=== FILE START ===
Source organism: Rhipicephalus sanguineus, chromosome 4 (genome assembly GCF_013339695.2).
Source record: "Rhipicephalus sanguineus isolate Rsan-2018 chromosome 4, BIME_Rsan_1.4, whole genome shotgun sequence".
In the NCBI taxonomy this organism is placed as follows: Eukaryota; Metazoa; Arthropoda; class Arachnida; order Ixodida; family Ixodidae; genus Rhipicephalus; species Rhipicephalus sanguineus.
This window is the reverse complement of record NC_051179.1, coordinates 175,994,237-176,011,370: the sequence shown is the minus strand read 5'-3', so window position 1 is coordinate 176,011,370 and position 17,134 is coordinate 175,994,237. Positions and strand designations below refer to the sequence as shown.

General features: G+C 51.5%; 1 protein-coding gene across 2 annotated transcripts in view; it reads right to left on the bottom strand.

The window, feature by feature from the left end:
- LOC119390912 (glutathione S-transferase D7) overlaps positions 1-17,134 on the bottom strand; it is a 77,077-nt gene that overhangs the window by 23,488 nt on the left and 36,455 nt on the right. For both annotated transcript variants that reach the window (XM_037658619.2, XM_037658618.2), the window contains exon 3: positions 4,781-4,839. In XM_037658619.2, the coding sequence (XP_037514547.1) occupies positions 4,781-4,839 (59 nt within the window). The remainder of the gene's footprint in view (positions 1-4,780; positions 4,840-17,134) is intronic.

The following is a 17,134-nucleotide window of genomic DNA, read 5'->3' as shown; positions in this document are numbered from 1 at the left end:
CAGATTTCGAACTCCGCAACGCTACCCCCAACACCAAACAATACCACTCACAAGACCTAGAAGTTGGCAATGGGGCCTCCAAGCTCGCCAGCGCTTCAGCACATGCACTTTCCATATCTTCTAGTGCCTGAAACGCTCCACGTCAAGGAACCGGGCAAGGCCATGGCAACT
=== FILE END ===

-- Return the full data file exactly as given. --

Source organism: Rhipicephalus sanguineus, chromosome 4 (genome assembly GCF_013339695.2).
Source record: "Rhipicephalus sanguineus isolate Rsan-2018 chromosome 4, BIME_Rsan_1.4, whole genome shotgun sequence".
In the NCBI taxonomy this organism is placed as follows: Eukaryota; Metazoa; Arthropoda; class Arachnida; order Ixodida; family Ixodidae; genus Rhipicephalus; species Rhipicephalus sanguineus.
This window is the reverse complement of record NC_051179.1, coordinates 175,994,237-176,011,370: the sequence shown is the minus strand read 5'-3', so window position 1 is coordinate 176,011,370 and position 17,134 is coordinate 175,994,237. Positions and strand designations below refer to the sequence as shown.

General features: G+C 51.5%; 1 protein-coding gene across 2 annotated transcripts in view; it reads right to left on the bottom strand.

The window, feature by feature from the left end:
- LOC119390912 (glutathione S-transferase D7) overlaps positions 1-17,134 on the bottom strand; it is a 77,077-nt gene that overhangs the window by 23,488 nt on the left and 36,455 nt on the right. For both annotated transcript variants that reach the window (XM_037658619.2, XM_037658618.2), the window contains exon 3: positions 4,781-4,839. In XM_037658619.2, the coding sequence (XP_037514547.1) occupies positions 4,781-4,839 (59 nt within the window). The remainder of the gene's footprint in view (positions 1-4,780; positions 4,840-17,134) is intronic.

The following is a 17,134-nucleotide window of genomic DNA, read 5'->3' as shown; positions in this document are numbered from 1 at the left end:
CAGATTTCGAACTCCGCAACGCTACCCCCAACACCAAACAATACCACTCACAAGACCTAGAAGTTGGCAATGGGGCCTCCAAGCTCGCCAGCGCTTCAGCACATGCACTTTCCATATCTTCTAGTGCCTGAAACGCTCCACGTCAAGGAACCGGGCAAGGCCATGGCAACT